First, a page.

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Molecular Characterization of Abiotic Stress Tolerant Chickpea Rhizobia

Nisha Chauhan, Kriti Gupta, Isha Chandra


Rhizobacteria are root-colonizing bacteria that form a symbiotic relationship with many legumes. Though parasitic varieties of rhizobacteria exist, the term usually refers to bacteria that form a relationship beneficial for both the parties (mutualism). Such bacteria are often referred to as plant growth promoting rhizobacterias (PGPRs). Though microbial inoculants are indisputably beneficial for crops, they are not widely used in industrial agriculture, as large-scale application techniques have yet to become economically viable. Many rhizobial and fungal pathogens are not restricted to infecting aerial or root tissues exclusively. As such, communication between aboveground and belowground components can confer a survival advantage and potentially limit or prevent diseases. Current literature suggests that the metabolic levels of low-Mr compounds play a significant role in triggering plant innate defense responses. A corresponding induced defense response initiating intraplant signaling between leaves and roots has been implicated in herbivory.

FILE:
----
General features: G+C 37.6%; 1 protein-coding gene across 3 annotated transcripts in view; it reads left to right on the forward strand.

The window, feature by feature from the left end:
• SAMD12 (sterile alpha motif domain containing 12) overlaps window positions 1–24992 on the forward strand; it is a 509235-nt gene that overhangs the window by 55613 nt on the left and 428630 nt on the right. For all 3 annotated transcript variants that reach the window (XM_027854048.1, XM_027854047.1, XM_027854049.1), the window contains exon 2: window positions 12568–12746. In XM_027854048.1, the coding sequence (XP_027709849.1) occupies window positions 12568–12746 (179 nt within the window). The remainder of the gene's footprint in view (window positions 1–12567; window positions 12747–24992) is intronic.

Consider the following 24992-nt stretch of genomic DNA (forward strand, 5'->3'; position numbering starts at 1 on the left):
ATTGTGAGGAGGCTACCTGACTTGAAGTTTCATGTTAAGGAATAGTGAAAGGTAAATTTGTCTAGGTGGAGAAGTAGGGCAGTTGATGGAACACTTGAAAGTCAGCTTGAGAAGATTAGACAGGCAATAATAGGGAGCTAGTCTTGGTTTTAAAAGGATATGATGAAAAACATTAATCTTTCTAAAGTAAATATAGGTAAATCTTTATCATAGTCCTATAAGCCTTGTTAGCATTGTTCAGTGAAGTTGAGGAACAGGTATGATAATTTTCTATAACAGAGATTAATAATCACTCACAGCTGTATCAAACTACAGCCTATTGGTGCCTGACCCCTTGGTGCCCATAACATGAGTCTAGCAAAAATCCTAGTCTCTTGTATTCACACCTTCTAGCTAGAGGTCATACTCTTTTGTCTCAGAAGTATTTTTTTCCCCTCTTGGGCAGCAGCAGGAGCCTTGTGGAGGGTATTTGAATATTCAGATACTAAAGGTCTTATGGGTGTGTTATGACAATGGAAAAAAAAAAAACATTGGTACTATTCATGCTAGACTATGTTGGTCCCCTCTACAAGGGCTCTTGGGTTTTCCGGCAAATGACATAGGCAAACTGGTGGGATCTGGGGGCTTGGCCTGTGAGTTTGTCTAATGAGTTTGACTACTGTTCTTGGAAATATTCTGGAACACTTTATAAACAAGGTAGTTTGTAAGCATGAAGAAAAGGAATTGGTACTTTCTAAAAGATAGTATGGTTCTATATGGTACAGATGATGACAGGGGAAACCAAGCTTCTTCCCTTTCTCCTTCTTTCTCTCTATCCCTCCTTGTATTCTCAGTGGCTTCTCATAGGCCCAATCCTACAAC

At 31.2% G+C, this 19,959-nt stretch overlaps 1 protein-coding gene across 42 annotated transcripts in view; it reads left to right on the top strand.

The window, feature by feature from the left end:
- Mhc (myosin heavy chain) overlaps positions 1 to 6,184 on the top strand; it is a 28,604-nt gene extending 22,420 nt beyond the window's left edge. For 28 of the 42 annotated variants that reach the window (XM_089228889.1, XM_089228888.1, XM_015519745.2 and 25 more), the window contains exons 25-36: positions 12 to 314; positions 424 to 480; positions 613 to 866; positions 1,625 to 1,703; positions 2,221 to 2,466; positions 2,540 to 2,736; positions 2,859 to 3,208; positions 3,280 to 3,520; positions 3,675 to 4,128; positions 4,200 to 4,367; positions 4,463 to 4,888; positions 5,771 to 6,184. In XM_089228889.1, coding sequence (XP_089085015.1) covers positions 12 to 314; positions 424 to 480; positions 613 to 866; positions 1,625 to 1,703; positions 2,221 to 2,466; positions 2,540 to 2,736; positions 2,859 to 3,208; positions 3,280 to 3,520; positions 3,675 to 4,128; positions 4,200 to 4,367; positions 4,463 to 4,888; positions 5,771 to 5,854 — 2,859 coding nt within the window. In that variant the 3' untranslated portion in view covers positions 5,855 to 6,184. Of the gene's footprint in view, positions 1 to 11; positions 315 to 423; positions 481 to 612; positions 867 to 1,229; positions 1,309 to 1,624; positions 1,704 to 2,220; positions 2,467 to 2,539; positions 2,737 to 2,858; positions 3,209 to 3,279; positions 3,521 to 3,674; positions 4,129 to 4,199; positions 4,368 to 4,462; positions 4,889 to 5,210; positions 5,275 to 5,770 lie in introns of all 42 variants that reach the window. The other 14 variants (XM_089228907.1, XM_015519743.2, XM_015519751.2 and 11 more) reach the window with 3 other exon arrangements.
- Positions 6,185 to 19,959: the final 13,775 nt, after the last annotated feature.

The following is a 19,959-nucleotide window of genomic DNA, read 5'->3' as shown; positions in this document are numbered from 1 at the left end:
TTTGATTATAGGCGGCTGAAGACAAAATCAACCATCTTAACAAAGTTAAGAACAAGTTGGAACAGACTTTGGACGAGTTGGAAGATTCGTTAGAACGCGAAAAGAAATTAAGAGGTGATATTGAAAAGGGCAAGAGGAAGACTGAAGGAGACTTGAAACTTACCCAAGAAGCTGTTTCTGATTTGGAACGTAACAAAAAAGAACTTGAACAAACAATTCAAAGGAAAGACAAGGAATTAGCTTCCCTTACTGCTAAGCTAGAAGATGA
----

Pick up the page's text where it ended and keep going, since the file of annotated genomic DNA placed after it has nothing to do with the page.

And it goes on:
Keywords: rhizobacteria, chickpea, phenolic, carbohydrate

Cite this Article


Chauhan N, Gupta K, Chandra I. Molecular Characterization of Abiotic Stress Tolerant Chickpea Rhizobia. Research & Reviews: A Journal of Life Sciences. 2016; 6(1): 10–13p.

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